AS our local elections approach, giving voters the opportunity to democratically elect local councillors for our local services, perhaps it is worth remembering those local councillors make decisions that affect us all as soon as we open our eyes in the morning.

So I was rather taken aback with the party election broadcasts by the Conservatives and Labour parties in Scotland and the launch of the LibDems election manifesto for those local elections.

All three parties concentrated on the issue of “better together” – the issue of a second independence referendum.

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This was in stark contrast to the SNP’s broadcast which completely concentrated on informing voters of the vital services run by our local authorities along with an example of the voting system for those elections.

This leaves me with the question, who is getting on with the day job and focusing on the job in hand?
Catriona C Clark
Banknock, Falkirk

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Nothing good can come from the 'rape clause'

LIKE many I found the introduction of the so-called “rape clause” last week as horrifically cruel and immoral, a truly damning indictment on the direction in which the UK Government is currently heading (Davidson under fire over backing for rape clause, The National, April 13).

The policy came into force as part of welfare reforms limiting claims for child tax credit and Universal Credit to the first two children. An exemption requires rape victims to prove their third child was born as a result of non-consensual sex or while in a coercive relationship in order to claim tax credits.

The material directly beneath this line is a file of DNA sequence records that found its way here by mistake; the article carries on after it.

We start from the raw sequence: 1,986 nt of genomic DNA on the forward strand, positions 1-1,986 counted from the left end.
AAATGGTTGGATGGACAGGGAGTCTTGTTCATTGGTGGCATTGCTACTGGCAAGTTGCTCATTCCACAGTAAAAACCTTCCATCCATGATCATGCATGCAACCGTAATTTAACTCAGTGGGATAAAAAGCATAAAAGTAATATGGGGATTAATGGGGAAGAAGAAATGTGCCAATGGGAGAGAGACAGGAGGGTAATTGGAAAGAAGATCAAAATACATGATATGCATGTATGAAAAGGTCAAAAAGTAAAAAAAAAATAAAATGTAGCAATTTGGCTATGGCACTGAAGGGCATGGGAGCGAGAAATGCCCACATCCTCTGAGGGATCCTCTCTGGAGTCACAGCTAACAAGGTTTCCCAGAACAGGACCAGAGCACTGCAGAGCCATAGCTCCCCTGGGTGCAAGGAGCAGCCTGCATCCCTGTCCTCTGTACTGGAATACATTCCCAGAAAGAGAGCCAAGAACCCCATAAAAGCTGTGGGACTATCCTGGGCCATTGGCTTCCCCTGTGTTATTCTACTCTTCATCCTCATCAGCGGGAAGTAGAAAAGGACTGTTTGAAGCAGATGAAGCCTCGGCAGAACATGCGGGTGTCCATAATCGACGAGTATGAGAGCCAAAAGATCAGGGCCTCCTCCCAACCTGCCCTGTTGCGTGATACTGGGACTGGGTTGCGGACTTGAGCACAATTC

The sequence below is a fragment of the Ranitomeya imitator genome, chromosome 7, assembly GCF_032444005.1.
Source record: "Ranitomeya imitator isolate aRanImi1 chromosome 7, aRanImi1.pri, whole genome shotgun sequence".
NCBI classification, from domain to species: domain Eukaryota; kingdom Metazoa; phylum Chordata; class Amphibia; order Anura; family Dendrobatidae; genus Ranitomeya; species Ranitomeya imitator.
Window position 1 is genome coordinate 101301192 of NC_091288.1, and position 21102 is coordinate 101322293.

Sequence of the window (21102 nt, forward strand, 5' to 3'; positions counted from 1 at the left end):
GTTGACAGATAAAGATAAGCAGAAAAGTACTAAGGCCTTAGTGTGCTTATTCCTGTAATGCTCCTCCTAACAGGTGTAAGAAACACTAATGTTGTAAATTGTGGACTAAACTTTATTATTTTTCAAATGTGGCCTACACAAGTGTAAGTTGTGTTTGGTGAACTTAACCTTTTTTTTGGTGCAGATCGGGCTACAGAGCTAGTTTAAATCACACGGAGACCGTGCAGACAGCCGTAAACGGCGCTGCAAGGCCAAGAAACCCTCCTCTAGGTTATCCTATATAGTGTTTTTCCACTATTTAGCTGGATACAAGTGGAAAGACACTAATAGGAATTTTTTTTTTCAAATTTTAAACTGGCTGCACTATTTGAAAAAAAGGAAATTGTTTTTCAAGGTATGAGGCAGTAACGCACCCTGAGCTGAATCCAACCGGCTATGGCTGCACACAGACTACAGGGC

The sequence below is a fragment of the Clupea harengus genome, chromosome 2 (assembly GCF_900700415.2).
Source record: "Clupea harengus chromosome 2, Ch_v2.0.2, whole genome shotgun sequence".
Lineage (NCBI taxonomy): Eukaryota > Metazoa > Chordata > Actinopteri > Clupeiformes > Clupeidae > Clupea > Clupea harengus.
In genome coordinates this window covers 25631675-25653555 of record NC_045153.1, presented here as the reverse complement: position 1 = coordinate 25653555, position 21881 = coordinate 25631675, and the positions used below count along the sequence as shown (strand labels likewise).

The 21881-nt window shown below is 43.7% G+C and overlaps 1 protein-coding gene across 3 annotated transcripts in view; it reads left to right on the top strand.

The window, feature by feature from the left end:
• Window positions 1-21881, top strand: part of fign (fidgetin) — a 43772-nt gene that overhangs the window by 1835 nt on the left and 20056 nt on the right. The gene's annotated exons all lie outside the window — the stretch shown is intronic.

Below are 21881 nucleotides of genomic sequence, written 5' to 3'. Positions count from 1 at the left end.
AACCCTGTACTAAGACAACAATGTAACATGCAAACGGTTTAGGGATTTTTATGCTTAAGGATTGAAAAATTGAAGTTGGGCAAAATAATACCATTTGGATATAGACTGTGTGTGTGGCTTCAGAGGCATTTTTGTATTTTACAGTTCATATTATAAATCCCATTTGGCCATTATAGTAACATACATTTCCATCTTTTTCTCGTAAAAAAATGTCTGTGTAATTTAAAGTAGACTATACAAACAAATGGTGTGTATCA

The impact of rape on a woman is truly devastating, no more so than on her mental health, and the way in which this rape clause is to be administered will cause significant psychological harm.

Given that a major reason that survivors of rape do not come forward is a legitimate fear of not being believed, it is unhelpful that the new process will ask women to provide evidence to support their claim.

It forces women to disclose details of their history to professionals for administrative reasons. This may cause flashbacks, renewed shame and emotional turmoil, and consequently affect how mothers bond with their children.

For those children and adults who have been born of rape, finding this out and managing the identity crisis it can cause carries significant psychological risks.

To force mothers to remember the circumstances of conception for administrative reasons is unethical and potentially damaging to both the mother and the child, who is ultimately denied a right to privacy.

This is a morally repugnant and barbaric policy and one can only plead with the UK Government to rethink its approach on this vile clause.
Alex Orr
Edinburgh

THE “rape clause” is repellent, yes. But the key issue is the Family Cap – George Osborne’s plan to limit child tax credit to two children. No government should means-test benefits intended for children’s welfare. All children, by virtue of being children, deserve a modicum of state support. They are blameless, they have nothing to do with austerity, they are here.